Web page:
Some FSA account holders receive a debit card they can use to purchase eligible products and services. If not, the account holder will pay out-of-pocket and submit the expense for reimbursement. That may happen in a smartphone app, a participant portal, or through forms submitted via email, fax, or mail. Regardless of the method of payment or reimbursement, always keep receipts and other purchase documentation should you be called upon for more information. Note that non-itemized cash register/credit card receipts and cancelled checks may not be used to document a claim.

What if funds pay for a non-eligible item?

Claims made for non-eligible items will likely be denied by the plan administrator, so nothing further needs to be done. However, should an FSA debit card purchase prove ineligible after the transaction is complete, the funds must be returned to the account. That may be a future payroll deduction, check or EFT payment, etc. If the account holder fails to do so, the expense may trigger an income tax liability.

What happens to unspent funds?

Employers may offer participants one of three options as follows.

  • Use it or lose it - In some plan setups, any funds unspent at the end of the year forfeit to the employer, even if the participant was the only contributor.
  • Carryover - Some participants may be able to carryover a specified dollar amount (fill in from Bo here) to use during the next plan year. Although there is a maximum allowable carryover, the amount is at the employer's discretion.
  • Grace period - Some plans include a 2.5-month grace period in which participants can spend remaining funds.

Does Carryover apply to the next year's election?

No. Carryover amounts are available in addition to the amount elected for the next plan year.

Are there single/family options or can anyone have an FSA?

Unlike other benefits that address single/family coverage needs, in a two-employee household, both may enroll in separate FSAs and contribute the maximum amount through their respective employers.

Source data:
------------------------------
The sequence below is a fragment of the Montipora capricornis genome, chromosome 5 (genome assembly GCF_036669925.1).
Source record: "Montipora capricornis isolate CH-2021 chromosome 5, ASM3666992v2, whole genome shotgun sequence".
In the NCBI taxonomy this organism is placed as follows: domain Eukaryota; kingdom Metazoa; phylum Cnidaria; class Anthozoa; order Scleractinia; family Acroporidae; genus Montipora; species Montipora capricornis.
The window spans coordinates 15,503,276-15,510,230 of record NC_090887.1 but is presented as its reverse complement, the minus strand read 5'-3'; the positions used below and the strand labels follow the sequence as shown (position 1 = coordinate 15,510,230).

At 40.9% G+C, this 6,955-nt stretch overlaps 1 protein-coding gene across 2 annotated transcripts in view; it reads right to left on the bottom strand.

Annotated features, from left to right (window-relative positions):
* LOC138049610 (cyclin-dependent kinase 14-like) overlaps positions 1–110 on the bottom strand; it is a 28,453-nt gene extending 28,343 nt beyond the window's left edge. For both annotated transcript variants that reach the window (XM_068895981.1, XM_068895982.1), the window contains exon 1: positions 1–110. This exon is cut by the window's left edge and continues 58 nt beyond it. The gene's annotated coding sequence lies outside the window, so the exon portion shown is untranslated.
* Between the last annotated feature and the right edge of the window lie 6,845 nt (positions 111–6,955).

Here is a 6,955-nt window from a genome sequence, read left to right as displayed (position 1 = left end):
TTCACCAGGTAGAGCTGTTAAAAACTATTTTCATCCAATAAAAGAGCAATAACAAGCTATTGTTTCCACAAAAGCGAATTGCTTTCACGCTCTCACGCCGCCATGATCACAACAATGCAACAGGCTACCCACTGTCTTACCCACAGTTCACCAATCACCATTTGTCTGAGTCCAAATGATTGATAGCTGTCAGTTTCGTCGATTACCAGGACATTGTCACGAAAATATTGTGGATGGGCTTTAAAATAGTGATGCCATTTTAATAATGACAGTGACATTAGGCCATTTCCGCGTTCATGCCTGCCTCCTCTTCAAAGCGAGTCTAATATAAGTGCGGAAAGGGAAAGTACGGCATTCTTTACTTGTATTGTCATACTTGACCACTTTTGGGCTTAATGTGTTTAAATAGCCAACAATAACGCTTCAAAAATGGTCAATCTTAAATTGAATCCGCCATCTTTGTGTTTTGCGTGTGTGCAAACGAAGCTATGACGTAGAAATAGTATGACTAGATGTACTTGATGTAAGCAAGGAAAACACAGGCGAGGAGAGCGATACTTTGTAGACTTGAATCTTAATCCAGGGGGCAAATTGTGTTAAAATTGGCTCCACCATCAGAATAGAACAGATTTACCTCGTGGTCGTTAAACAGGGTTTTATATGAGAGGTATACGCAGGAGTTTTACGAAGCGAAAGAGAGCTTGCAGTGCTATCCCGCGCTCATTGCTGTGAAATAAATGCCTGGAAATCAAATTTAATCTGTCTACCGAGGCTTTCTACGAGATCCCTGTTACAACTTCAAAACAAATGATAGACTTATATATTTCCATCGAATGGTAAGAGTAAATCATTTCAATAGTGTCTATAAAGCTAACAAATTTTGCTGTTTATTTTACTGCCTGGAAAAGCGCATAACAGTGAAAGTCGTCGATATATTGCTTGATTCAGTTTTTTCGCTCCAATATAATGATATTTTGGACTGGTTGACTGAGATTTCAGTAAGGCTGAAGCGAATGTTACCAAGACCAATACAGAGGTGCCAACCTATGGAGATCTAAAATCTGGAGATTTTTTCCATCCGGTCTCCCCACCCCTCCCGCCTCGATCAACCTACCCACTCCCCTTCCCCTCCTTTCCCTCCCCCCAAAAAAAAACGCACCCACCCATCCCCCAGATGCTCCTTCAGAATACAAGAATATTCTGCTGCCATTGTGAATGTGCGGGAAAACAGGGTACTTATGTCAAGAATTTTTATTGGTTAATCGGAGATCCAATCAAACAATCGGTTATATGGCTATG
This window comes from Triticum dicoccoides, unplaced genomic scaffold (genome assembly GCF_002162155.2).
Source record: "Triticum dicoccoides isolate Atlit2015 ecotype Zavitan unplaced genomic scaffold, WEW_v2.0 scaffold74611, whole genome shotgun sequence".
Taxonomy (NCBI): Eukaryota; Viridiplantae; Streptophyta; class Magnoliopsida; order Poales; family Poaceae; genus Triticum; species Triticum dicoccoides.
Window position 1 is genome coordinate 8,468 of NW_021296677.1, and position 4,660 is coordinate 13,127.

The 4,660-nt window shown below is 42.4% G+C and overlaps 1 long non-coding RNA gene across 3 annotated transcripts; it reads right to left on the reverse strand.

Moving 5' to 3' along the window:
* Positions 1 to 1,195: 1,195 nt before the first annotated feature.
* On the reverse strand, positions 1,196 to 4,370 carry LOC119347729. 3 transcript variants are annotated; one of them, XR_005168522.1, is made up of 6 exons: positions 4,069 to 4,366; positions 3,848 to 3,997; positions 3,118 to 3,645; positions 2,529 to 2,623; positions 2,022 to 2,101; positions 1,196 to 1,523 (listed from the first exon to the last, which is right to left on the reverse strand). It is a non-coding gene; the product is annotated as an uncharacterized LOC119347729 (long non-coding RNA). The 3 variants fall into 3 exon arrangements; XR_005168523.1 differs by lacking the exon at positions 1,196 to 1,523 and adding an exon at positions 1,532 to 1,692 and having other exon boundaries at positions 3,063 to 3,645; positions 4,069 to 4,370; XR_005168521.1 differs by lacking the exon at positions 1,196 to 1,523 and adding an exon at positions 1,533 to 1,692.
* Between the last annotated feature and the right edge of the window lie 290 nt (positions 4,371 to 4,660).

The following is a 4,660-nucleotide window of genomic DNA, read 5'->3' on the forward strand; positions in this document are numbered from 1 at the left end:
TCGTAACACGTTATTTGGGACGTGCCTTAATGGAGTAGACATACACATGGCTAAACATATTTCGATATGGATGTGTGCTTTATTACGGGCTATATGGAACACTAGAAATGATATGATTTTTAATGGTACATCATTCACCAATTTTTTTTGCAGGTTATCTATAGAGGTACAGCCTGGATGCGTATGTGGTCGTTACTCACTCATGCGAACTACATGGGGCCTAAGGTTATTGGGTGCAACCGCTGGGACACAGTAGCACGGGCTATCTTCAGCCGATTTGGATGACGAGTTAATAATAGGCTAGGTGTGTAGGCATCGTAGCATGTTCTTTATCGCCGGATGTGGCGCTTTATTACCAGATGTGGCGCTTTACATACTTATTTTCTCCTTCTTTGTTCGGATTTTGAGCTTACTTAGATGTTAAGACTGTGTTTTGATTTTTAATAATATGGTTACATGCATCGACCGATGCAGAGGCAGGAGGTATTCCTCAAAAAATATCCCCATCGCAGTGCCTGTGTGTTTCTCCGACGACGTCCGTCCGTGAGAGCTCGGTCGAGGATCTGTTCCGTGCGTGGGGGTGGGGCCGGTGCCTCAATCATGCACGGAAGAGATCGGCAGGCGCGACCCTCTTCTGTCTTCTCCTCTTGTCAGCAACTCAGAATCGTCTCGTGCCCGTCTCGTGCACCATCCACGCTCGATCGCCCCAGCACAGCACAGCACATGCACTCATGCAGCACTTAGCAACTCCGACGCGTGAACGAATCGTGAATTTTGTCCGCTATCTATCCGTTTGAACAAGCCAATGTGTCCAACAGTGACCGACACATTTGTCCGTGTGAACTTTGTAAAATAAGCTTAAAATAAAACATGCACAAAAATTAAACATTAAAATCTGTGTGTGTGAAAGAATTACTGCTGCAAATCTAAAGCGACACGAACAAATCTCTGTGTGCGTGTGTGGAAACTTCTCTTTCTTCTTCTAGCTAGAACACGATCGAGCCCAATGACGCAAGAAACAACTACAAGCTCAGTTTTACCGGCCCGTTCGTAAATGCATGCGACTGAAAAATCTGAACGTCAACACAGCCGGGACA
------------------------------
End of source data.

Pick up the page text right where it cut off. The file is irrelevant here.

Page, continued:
Are there FSA plans for other expenses?

Dependent Care FSAs

Whereas a standard FSA pays for qualified medical and healthcare expenses, Dependent Care FSAs pay for out-of-pocket expenses related to the care of the participants dependents during the day while they are otherwise occupied with work or school.

Eligible expenses for DCFSA funds include daycare centers, aftercare centers, summer camps, and daycare centers for seniors. However, the expenses may only pay expenses for dependents who meet the following criteria:

  • Under 13 years of age and for whom you are entitled to and IRS Code 151(c) deduction; OR
  • Unable to be left alone physically, mentally, or both

Limited Purpose FSAs

Limited Purpose FSAs are an FSA option for participants in a high-deductible health plan with a Health Savings Account (HSA). These funds may only pay for qualified vision and dental expenses, that have not already been paid with HSA funds. 

Can funds transfer between FSA accounts?

No. Money cannot move between any FSA accounts.

FSAs: Effective and Beneficial 

While they may seem complicated, FSAs offer employees significant tax savings as they pay for eligible expenses. These accounts offer various ways to access funds and a long list of eligible expenses. And as employees across the country work to reduce expenses and save money, FSAs are another effective way for them to do so. And as employers look to reduce expenses and save money, FSAs offer an attractive benefit that may work to retain valuable talent, without a significant cost responsibility. It's a win-win for both parties, so share these FSA FAQs with your employer groups.

DataPath has been a full-service TPA solutions provider for nearly four decades. The company’s cloud-based Summit platform is the industry’s first all-in-one solution for CDH, HSA, Well-Being, COBRA, and Billing administration. Please enter your email (above right) to be notified when new blog articles are published.